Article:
12.3.11. Then one comes to Sinope itself, which is fifty stadia distant from Armene; it is the most noteworthy of the cities in that part of the world. This city was founded by the Milesians; and, having built a naval station, it reigned over the sea inside the Cyaneae, and shared with the Greeks in many struggles even outside the Cyaneae; and, although it was independent for a long time, it could not eventually preserve its freedom, but was captured by siege, and was first enslaved by Pharnaces and afterwards by his successors down to Eupator and to the Romans who overthrew Eupator. Eupator was both born and reared at Sinope; and he accorded it especial honor and treated it as the metropolis of his kingdom. Sinope is beautifully equipped both by nature and by human foresight, for it is situated on the neck of a peninsula, and has on either side of the isthmus harbors and roadsteads and wonderful pelamydes-fisheries, of which I have already made mention, saying that the Sinopeans get the second catch and the Byzantians the third. Furthermore, the peninsula is protected all round by ridgy shores, which have hollowed-out places in them, rock-cavities, as it were, which the people call choenicides; these are filled with water when the sea rises, and therefore the place is hard to approach, not only because of this, but also because the whole surface of the rock is prickly and impassable for bare feet. Higher up, however, and above the city, the ground is fertile and adorned with diversified market-gardens; and especially the suburbs of the city. The city itself is beautifully walled, and is also splendidly adorned with gymnasium and marked place and colonnades. But although it was such a city, still it was twice captured, first by Pharnaces, who unexpectedly attacked it all of a sudden, and later by Lucullus and by the tyrant who was garrisoned within it, being besieged both inside and outside at the same time; for, since Bacchides, who had been set up by the king as commander of the garrison, was always suspecting treason from the people inside, and was causing many outrages and murders, he made the people, who were unable either nobly to defend themselves or to submit by compromise, lose all heart for either course. At any rate, the city was captured; and though Lucullus kept intact the rest of the city's adornments, he took away the globe of Billarus and the work of Sthenis, the statue of Autolycus, whom they regarded as founder of their city and honored as god. The city had also an oracle of Autolycus. He is thought to have been one of those who went on the voyage with Jason and to have taken possession of this place. Then later the Milesians, seeing the natural advantages of the place and the weakness of its inhabitants, appropriated it to themselves and sent forth colonists to it. But at present it has received also a colony of Romans; and a part of the city and the territory belong to these. It is three thousand five hundred stadia distant from the Hieron, two thousand from Heracleia, and seven hundred from Carambis. It has produced excellent men: among the philosophers, Diogenes the Cynic and Timotheus Patrion; among the poets, Diphilus the comic poet; and, among the historians, Baton, who wrote the work entitled The Persica.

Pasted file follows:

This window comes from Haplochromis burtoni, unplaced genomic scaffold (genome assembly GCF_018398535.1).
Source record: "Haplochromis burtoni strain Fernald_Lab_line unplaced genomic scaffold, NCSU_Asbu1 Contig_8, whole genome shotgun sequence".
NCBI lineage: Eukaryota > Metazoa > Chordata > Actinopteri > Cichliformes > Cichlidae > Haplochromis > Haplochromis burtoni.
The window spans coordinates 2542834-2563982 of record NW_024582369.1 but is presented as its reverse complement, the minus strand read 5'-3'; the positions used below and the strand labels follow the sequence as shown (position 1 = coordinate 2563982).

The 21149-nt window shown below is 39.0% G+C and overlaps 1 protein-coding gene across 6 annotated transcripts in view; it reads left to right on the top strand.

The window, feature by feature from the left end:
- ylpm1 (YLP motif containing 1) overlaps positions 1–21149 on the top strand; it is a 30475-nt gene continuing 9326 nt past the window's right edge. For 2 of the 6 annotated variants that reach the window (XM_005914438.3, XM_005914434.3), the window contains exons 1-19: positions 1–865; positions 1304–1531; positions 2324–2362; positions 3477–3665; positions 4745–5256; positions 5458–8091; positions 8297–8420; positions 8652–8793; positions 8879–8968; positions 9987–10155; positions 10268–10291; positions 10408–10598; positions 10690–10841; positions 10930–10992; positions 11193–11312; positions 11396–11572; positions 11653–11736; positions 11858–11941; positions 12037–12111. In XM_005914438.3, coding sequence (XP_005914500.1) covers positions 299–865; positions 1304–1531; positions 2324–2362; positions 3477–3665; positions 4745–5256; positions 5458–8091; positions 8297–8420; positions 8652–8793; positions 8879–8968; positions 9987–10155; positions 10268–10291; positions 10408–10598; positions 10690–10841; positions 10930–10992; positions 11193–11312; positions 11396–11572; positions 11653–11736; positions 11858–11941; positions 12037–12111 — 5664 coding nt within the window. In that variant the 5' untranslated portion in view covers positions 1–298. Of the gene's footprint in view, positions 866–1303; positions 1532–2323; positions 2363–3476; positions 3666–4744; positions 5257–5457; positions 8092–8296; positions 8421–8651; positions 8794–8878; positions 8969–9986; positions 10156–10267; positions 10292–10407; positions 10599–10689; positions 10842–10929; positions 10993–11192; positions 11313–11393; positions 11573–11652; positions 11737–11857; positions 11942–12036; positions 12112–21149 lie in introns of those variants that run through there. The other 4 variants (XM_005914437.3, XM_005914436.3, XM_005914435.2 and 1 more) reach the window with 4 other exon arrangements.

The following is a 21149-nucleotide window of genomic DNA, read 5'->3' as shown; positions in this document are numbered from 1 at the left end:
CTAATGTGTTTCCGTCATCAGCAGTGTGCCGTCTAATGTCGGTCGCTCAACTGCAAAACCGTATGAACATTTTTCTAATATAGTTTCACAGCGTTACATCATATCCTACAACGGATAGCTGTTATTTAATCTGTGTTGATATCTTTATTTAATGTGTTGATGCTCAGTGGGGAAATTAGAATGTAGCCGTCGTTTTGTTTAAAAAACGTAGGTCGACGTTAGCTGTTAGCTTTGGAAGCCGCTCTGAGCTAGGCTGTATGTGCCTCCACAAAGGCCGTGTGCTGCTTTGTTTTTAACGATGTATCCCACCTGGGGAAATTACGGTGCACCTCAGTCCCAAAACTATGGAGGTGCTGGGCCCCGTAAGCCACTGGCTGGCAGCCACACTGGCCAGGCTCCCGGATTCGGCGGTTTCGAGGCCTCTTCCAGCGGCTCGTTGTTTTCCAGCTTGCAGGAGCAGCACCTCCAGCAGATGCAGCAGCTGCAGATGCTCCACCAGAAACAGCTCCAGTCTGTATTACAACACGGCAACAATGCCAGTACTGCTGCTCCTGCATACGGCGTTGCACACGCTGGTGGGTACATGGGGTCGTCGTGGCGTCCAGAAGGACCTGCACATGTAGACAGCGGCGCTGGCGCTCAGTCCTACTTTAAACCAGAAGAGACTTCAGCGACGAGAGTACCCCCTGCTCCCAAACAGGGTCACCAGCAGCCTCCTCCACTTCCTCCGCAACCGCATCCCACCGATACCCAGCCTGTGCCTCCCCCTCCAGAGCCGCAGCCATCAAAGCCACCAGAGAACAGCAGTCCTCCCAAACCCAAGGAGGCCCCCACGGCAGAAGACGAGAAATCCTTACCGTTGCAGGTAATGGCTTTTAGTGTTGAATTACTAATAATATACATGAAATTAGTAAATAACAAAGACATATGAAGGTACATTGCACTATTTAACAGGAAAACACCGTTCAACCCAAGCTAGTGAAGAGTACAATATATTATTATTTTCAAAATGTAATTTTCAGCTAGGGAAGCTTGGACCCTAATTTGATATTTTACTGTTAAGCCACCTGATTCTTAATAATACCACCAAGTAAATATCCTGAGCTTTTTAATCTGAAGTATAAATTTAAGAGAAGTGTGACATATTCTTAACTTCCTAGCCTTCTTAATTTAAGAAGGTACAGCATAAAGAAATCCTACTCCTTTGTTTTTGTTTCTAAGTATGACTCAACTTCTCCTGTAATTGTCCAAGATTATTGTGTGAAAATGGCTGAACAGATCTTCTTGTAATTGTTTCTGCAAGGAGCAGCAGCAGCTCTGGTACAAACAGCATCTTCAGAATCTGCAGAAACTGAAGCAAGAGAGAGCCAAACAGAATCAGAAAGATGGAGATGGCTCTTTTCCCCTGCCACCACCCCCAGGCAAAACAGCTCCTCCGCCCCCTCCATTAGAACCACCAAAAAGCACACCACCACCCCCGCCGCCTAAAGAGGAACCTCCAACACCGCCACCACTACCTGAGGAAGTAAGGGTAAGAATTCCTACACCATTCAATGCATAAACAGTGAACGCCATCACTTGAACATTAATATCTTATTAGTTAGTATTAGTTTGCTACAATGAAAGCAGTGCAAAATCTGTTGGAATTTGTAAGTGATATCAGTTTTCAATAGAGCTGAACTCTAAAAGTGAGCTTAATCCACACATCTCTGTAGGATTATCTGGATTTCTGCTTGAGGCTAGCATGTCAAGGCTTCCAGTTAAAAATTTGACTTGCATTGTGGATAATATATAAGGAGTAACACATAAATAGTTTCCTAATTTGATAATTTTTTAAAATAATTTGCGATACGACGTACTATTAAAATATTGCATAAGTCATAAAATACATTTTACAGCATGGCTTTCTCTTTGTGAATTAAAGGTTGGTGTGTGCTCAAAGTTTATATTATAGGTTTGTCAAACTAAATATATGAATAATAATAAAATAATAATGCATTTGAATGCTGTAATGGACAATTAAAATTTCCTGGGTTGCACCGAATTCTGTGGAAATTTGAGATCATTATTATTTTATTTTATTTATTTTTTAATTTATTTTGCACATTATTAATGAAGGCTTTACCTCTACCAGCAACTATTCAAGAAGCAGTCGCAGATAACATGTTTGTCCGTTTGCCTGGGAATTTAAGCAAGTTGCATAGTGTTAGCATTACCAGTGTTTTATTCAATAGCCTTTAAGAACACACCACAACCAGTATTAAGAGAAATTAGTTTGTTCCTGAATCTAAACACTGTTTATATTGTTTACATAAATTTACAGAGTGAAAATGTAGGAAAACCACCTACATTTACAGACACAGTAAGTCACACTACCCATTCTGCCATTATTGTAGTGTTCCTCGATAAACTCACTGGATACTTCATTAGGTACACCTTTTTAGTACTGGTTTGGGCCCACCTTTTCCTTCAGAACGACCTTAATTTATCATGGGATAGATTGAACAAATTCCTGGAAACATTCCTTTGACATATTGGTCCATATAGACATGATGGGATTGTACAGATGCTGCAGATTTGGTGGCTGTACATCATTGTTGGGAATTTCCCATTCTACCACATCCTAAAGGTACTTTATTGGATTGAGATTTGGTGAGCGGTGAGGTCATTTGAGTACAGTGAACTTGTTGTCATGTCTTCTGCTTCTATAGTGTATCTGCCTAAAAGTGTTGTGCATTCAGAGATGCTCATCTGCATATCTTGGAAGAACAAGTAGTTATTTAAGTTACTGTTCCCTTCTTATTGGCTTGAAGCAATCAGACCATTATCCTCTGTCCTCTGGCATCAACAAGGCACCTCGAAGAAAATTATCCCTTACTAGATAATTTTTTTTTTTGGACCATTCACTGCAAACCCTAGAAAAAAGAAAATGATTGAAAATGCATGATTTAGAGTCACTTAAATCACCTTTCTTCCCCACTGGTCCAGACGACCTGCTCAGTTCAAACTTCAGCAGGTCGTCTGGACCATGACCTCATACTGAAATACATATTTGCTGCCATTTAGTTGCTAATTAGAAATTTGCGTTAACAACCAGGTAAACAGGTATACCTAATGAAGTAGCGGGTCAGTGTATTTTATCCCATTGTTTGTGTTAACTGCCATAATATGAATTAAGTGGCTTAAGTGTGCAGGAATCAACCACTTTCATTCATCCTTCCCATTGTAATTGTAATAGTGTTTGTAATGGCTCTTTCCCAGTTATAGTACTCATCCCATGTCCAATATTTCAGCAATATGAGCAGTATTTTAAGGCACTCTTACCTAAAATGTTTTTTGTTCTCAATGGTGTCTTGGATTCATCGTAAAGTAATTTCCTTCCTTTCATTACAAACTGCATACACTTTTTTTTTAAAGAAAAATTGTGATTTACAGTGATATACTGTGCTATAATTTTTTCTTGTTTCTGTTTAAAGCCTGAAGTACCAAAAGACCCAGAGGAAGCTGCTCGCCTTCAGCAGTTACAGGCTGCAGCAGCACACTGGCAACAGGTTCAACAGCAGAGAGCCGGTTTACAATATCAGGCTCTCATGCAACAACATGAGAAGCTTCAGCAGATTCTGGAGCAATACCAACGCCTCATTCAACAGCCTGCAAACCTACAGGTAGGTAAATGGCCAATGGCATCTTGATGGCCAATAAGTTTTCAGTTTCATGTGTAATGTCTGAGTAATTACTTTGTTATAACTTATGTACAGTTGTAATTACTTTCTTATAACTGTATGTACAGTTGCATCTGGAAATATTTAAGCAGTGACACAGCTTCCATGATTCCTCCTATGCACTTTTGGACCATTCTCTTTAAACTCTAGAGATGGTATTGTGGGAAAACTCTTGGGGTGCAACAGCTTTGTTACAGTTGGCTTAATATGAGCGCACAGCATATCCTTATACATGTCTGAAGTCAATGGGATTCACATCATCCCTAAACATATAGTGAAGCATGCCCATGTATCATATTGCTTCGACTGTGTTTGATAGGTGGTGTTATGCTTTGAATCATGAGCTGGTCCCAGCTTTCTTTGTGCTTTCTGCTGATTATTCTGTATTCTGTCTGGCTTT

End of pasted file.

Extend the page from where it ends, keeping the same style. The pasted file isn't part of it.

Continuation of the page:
10. Velleius Paterculus, Roman History, 2.45.5  Tagged with subjects: •plunders cyprus, keeps a statue of zeno Found in books: Rutledge (2012), Ancient Rome as a Museum: Power, Identity, and the Culture of Collecting, 47